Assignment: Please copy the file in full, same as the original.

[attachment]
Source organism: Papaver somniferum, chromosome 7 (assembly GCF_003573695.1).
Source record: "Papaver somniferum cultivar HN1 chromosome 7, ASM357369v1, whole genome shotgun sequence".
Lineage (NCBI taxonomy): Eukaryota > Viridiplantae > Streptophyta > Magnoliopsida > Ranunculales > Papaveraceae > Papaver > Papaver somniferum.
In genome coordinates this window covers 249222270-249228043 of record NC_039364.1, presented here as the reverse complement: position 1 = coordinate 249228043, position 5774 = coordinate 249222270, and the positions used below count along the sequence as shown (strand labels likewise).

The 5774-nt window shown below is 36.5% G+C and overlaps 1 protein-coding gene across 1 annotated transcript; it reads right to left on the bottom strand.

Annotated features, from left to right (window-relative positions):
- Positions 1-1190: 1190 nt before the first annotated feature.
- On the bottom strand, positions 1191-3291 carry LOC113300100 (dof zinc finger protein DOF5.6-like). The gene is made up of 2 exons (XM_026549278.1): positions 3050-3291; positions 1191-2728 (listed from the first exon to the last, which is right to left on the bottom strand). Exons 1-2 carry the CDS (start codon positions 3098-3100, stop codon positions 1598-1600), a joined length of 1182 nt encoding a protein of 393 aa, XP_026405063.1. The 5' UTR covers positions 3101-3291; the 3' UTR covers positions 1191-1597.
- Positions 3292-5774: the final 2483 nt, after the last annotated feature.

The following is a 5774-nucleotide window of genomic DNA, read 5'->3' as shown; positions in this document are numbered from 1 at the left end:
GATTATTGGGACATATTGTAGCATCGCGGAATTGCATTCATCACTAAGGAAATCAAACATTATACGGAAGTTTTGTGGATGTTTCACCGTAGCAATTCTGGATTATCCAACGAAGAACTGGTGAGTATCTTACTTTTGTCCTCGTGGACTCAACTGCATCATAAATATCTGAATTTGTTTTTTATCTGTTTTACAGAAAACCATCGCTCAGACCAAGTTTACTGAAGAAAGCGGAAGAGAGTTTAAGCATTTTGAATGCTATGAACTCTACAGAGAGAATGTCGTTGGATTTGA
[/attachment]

Source organism: Papaver somniferum, chromosome 7 (assembly GCF_003573695.1).
Source record: "Papaver somniferum cultivar HN1 chromosome 7, ASM357369v1, whole genome shotgun sequence".
Lineage (NCBI taxonomy): Eukaryota > Viridiplantae > Streptophyta > Magnoliopsida > Ranunculales > Papaveraceae > Papaver > Papaver somniferum.
In genome coordinates this window covers 249222270-249228043 of record NC_039364.1, presented here as the reverse complement: position 1 = coordinate 249228043, position 5774 = coordinate 249222270, and the positions used below count along the sequence as shown (strand labels likewise).

The 5774-nt window shown below is 36.5% G+C and overlaps 1 protein-coding gene across 1 annotated transcript; it reads right to left on the bottom strand.

Annotated features, from left to right (window-relative positions):
- Positions 1-1190: 1190 nt before the first annotated feature.
- On the bottom strand, positions 1191-3291 carry LOC113300100 (dof zinc finger protein DOF5.6-like). The gene is made up of 2 exons (XM_026549278.1): positions 3050-3291; positions 1191-2728 (listed from the first exon to the last, which is right to left on the bottom strand). Exons 1-2 carry the CDS (start codon positions 3098-3100, stop codon positions 1598-1600), a joined length of 1182 nt encoding a protein of 393 aa, XP_026405063.1. The 5' UTR covers positions 3101-3291; the 3' UTR covers positions 1191-1597.
- Positions 3292-5774: the final 2483 nt, after the last annotated feature.

The following is a 5774-nucleotide window of genomic DNA, read 5'->3' as shown; positions in this document are numbered from 1 at the left end:
GATTATTGGGACATATTGTAGCATCGCGGAATTGCATTCATCACTAAGGAAATCAAACATTATACGGAAGTTTTGTGGATGTTTCACCGTAGCAATTCTGGATTATCCAACGAAGAACTGGTGAGTATCTTACTTTTGTCCTCGTGGACTCAACTGCATCATAAATATCTGAATTTGTTTTTTATCTGTTTTACAGAAAACCATCGCTCAGACCAAGTTTACTGAAGAAAGCGGAAGAGAGTTTAAGCATTTTGAATGCTATGAACTCTACAGAGAGAATGTCGTTGGATTTGA